(RxWiki News) Losing weight is one of the best ways to prevent diabetes. While eating healthy foods can help you lose weight, certain foods may have the power to actively stop diabetes in its tracks.
Curcumin (a compound found in the Indian spice turmeric) may prevent the development of type 2 diabetes in people with pre-diabetes, a condition in which blood sugar levels are higher than normal but not high enough to be diagnosed as diabetes.
"Eat a healthy diet to lower your risk of diabetes."
Other studies have shown that curcumin may have properties that fight inflammation, a key characteristic of diabetes.
Somlak Chuengsamarn, MD, of Srinakharinwirot University in Thailand, and colleagues wanted to see if curcumin could delay type 2 diabetes in a population already at a high risk for developing diabetes.
A total of 240 people with pre-diabetes were assigned to take either curcumin or placebo.
After 9 months of treatment, no patients taking curcumin developed type 2 diabetes. In contrast, 16.4 percent of patients in the placebo group were diagnosed with type 2 diabetes.
In addition, patients treated with curcumin had better overall function of beta cells - the cells in the pancreas that produce insulin, a hormone that regulates blood sugar levels.
In diabetes, blood sugar levels rise because the body either is unresponsive to insulin or does not produce enough insulin. Beta cell function can play a large role in both the prevention and development of diabetes.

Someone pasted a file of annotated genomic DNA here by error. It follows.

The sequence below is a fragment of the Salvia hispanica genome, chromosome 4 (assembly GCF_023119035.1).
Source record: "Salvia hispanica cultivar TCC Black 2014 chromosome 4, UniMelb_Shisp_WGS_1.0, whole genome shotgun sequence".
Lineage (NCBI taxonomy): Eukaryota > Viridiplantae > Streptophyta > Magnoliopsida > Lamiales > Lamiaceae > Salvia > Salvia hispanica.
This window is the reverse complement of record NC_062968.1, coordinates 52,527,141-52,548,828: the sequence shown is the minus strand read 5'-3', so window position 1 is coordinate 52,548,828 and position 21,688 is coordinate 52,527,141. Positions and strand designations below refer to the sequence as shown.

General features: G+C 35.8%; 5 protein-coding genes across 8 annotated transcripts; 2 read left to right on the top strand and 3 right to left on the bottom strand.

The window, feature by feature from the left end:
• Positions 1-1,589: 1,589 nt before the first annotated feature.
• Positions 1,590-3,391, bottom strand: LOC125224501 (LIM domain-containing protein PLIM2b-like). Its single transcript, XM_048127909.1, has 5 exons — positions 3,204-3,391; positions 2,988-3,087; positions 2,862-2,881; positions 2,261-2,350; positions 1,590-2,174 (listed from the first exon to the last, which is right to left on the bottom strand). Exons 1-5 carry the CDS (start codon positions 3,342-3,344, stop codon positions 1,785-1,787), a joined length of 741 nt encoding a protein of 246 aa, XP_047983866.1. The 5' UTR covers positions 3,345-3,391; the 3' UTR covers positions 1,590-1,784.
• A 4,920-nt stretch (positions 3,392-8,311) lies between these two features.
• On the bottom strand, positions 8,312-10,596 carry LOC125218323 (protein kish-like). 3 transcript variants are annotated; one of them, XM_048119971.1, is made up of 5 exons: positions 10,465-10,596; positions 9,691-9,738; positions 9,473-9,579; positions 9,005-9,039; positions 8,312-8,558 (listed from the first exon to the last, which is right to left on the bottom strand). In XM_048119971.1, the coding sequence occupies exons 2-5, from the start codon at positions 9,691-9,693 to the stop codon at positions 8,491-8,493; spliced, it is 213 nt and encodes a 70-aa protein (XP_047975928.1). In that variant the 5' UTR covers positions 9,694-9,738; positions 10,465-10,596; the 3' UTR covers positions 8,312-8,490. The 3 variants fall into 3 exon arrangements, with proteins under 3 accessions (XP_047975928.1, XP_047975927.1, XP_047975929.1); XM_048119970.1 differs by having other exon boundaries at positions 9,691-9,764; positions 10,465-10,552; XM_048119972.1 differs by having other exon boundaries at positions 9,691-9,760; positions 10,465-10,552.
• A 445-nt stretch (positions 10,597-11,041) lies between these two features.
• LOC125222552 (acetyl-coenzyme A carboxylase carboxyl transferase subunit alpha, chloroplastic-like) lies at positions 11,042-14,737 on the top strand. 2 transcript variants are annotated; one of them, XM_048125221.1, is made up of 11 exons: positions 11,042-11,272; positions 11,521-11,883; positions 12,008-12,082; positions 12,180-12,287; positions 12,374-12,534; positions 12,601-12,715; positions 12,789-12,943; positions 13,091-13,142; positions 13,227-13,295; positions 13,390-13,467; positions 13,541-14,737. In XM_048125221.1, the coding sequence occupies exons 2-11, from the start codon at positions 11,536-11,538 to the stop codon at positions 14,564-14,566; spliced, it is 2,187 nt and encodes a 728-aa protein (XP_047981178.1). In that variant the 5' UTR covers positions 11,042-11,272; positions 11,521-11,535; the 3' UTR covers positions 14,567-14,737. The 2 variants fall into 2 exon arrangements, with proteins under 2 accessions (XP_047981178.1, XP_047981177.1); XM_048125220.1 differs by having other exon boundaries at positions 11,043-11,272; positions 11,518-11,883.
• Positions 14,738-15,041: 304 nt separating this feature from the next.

Dr. Chuengsamarn and colleagues also found that patients treated with curcumin had lower levels of insulin resistance and higher levels of adiponectin (a hormone that suppresses metabolic problems associated with diabetes), compared to those treated with placebo.
More specifically, the study's results showed that patients treated with curcumin had:
- a higher HOMA-β (a measure of beta cell function) than patients treated with placebo (61.58 vs. 48.72)
- patients treated with curcumin had lower levels of C-peptide (a measure of insulin levels) than placebo-treated patients (1.7 vs. 2.17)
- patients treated with curcumin had lower levels of HOMA-IR (a measure of insulin resistance) than placebo treated patients (3.22 vs. 4.04)
- patients treated with curcumin had adiponectin levels of 22.46, while placebo-treated patients had adiponectin levels of 18.45
"A 9-month curcumin intervention of a pre-diabetes population significantly lowered the number of pre-diabetic individuals who eventually developed type 2 diabetes," the authors said.
"Therefore, this study demonstrated that the curcumin intervention in a pre-diabetes population may be beneficial," they concluded.
While these findings suggest that curcumin may delay or prevent the onset of type 2 diabetes, more research is needed. At-risk patients should still focus on weight loss through diet and exercise to prevent diabetes.
The study was published July 6 in Diabetes Care, a journal of the American Diabetes Association.